Arkansas Elections

marijuana
npr.org

Arkansas has joined the growing list of states where medical marijuana is legal despite warnings from Gov. Asa Hutchinson and other opponents who said use of the drug will lead to increased regulatory costs and healthcare woes.

Arkansas Elections: Latest Results

Nov 8, 2016

11:30 p.m.

Arkansas has become the first state in the Bible Belt to legalize medical marijuana.

With their approval of Issue 6 on Tuesday, voters will allow patients with a variety of medical conditions and a doctor's permission to buy marijuana from dispensaries. Patients won't be allowed to grow their own.

Some political leaders said they preferred that Arkansas legislators instead allow a version of the drug that is low in THC, which gives marijuana its high.

10:56 p.m.

Bruce Coleman, GOP, elected State House, District 81, Arkansas.

Listen: KUAR Election Night Coverage

Nov 8, 2016

We have a robust team of local reporters out on the scene working to bring you voting results with context. In our studios providing analysis are political science professor Hal Bass and Gwen Moritz of Arkansas Business.

Sarah Whites-Koditschek / Arkansas Public Media

It's Election Day and Arkansans have until 7:30 p.m. to get in line to cast their ballot. The Secretary of State's office has projected high voter turnout and reports early voting totals exceeding the 2008 and 2012 presidential elections.

Secretary of State Mark Martin's office says more than 606,000 Arkansans took advantage of early voting, compared to about 452,000 in 2012.

Monday is the last day of early voting and the number of Arkansans that have already cast their ballots has surpassed 2012 levels but over 100,000. More than 452,000 Arkansans early voted in the 2012 presidential election, that number has already exceeded 565,000 this year according the Secretary of State’s office.

“H. Clinton comm. report” by Jon Kennedy depicts Hillary Rodham Clinton and her commission report concerning new educational standards. December 15, 1983.
UALR Center for History and Culture

Many are familiar with the often unsophisticated world of newspaper comic strips but there are some comics with more thought – political and editorial cartoons. The University of Arkansas at Little Rock Center for History and Culture is out with a new virtual exhibit, “No Laughing Matter: Political Cartoons and the Arkansas Historical Perspective.” UALR historian, Dr. Barclay Key, joined KUAR’s Jacob Kauffman this week to talk cartoons.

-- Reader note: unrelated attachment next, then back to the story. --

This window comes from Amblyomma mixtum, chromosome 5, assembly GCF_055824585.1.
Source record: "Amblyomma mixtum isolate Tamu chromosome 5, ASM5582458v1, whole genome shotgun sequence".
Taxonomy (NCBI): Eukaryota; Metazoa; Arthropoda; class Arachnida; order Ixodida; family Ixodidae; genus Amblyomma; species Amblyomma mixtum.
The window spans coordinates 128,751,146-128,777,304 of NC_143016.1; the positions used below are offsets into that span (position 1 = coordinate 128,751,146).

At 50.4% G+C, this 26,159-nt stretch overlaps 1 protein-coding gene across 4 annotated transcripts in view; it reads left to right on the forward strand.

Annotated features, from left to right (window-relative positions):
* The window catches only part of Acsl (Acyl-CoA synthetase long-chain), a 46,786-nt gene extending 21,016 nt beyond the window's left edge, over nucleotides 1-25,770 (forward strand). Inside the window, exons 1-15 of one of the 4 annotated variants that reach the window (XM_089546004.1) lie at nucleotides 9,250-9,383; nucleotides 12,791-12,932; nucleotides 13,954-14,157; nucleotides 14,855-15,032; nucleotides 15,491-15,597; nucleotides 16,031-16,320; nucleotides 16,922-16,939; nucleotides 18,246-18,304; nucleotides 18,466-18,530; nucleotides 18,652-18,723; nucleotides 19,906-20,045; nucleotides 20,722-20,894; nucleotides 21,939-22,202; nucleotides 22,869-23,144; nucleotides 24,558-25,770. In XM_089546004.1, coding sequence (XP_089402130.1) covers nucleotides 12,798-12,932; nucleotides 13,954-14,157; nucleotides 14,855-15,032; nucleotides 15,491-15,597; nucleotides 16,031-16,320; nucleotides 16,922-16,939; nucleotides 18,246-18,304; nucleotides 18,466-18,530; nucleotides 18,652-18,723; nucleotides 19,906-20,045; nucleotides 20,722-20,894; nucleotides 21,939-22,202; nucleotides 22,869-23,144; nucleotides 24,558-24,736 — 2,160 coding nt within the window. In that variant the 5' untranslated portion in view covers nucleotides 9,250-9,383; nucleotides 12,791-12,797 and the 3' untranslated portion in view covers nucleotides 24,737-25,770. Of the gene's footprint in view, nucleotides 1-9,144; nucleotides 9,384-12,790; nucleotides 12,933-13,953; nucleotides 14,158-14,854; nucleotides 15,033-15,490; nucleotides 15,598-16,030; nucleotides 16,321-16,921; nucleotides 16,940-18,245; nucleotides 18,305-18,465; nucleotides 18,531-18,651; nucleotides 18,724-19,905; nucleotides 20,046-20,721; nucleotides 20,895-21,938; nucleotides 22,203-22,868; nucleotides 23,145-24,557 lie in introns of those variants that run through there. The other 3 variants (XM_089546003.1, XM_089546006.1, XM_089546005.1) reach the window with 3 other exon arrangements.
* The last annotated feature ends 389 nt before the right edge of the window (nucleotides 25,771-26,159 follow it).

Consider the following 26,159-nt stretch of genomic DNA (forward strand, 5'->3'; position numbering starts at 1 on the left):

Jacqueline Froelich / KUAF News

Election officials across Arkansas are completing last-minute training for poll workers in preparation for next week's general election. And this election cycle presents possible challenges, including potential vigilante poll watchers concerned about a "rigged election."

marijuana
npr.org

A Little Rock attorney who successfully sued to disqualify a medical marijuana initiative says the Arkansas Supreme Court should reject an attempt by supporters of the measure to have it reinstated on the ballot in next week's election.

Issue 7, the Arkansas Medical Cannabis Act, is dead…or is it? Last week the Arkansas Supreme Court, in a 5-2 decision, invalidated about 12,000 signatures and consequently the ballot measure. On Monday, Attorney John Wesley Hall petitioned for a rehearing.

Governor Asa Hutchinson radio address
Office of the Governor

The following is a transcript of Gov. Asa Hutchinson's radio column for the weekend of Oct. 28, 2016:

Imagine my surprise when I heard the news about issue seven only minutes after going to the polls myself for early voting. I just cast my vote in Rogers when I found out the Arkansas Supreme Court had disqualified one of the marijuana measures.

Melissa Fults, leader of the group Arkansans for Compassionate Care, signing paperwork in June while delivering signatures for the proposal to the Secretary of State's office.
Michael Hibblen / KUAR News

The Arkansas Supreme Court has disqualified a medical marijuana proposal from the November ballot less than two weeks before the election and with thousands of votes already cast, but voters will still be able to consider a competing plan.

Donald Trump speaking at Barton Coliseum in Little Rock, Arkansas.
Brian Chilson / Arkansas Times

GOP Presidential nominee Donald Trump hasn’t seen his poll numbers slide any in the last month, despite controversies and lackluster debate performances. As a matter of fact, the Republican standard-bearer slightly grew his lead over Democrat Hillary Clinton in the former First Lady of Arkansas’ one-time home state.